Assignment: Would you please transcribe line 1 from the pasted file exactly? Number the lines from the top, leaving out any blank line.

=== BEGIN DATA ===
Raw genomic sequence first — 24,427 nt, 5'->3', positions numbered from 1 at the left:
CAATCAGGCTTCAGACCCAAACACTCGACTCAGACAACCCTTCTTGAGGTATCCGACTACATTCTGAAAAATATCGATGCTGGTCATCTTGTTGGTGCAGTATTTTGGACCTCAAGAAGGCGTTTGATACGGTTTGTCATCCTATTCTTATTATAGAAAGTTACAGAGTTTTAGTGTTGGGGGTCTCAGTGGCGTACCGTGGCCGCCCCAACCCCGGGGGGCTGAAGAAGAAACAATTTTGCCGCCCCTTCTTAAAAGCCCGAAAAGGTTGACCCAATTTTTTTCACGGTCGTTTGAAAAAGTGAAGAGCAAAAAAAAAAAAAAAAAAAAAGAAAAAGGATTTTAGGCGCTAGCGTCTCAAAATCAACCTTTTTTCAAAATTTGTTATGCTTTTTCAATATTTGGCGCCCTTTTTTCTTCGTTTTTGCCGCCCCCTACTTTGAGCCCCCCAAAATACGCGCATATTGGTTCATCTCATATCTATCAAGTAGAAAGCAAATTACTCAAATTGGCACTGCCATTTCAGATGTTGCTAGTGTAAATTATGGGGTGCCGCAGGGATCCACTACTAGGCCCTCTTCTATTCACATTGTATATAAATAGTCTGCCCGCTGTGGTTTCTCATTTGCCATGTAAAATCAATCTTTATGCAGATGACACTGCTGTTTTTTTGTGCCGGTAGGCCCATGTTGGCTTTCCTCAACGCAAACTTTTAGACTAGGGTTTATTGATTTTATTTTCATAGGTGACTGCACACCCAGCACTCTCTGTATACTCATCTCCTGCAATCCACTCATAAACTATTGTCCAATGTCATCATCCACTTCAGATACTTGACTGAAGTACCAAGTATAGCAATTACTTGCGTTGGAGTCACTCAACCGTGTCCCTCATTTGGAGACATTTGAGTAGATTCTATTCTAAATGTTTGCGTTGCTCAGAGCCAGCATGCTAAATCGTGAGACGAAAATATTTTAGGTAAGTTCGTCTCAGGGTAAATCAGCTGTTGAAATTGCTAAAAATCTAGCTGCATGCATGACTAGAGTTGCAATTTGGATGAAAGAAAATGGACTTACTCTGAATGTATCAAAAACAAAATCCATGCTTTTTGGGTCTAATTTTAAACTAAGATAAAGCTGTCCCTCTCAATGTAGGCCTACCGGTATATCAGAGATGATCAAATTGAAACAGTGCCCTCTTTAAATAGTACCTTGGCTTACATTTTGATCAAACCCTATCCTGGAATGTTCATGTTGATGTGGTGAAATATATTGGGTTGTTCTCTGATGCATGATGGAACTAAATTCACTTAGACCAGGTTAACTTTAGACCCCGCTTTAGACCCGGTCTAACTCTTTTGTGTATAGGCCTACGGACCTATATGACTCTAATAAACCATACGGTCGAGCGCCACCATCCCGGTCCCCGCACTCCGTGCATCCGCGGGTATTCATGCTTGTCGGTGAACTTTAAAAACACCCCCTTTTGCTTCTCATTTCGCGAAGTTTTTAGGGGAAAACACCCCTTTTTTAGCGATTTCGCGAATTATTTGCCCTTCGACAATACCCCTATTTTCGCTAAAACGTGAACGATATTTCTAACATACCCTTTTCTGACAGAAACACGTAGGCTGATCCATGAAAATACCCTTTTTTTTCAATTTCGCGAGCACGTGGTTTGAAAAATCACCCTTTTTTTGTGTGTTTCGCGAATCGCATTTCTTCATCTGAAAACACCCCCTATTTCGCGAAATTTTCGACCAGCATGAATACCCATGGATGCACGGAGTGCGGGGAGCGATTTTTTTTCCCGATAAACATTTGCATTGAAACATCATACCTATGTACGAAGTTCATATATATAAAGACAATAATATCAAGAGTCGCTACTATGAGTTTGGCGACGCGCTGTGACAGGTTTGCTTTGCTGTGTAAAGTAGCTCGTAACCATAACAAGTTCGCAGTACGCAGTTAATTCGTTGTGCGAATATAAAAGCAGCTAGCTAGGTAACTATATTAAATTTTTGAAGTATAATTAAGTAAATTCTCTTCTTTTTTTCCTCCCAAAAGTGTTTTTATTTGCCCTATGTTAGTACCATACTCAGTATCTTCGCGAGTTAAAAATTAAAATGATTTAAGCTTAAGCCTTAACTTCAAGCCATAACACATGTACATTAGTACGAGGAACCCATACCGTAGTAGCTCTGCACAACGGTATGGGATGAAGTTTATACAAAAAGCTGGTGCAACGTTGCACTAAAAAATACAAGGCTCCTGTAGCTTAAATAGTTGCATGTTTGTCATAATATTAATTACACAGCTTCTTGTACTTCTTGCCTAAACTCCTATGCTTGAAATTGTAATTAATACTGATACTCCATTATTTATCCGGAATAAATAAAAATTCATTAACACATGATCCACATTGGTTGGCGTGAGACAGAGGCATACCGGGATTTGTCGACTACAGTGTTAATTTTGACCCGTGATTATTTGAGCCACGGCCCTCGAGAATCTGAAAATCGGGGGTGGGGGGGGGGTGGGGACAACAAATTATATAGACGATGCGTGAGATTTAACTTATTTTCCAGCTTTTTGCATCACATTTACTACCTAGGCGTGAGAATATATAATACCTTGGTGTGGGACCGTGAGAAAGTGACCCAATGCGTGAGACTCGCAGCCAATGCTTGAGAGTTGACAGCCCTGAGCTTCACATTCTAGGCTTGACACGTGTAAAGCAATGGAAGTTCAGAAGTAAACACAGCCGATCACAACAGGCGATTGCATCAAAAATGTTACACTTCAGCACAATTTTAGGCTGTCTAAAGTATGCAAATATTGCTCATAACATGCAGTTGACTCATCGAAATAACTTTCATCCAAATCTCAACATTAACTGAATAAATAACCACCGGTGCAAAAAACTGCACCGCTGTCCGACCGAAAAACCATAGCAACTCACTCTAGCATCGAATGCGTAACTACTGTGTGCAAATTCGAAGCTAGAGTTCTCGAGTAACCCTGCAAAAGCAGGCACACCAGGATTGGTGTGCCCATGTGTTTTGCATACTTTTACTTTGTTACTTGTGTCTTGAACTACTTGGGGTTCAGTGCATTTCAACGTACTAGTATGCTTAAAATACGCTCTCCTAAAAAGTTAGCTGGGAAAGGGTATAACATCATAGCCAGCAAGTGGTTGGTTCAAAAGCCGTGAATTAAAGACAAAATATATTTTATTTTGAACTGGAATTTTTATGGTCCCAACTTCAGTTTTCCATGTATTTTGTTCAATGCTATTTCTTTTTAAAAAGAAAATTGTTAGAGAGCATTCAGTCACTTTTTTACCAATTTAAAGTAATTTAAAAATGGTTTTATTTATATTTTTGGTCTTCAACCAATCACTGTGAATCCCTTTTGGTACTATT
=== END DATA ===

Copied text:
Raw genomic sequence first — 24,427 nt, 5'->3', positions numbered from 1 at the left: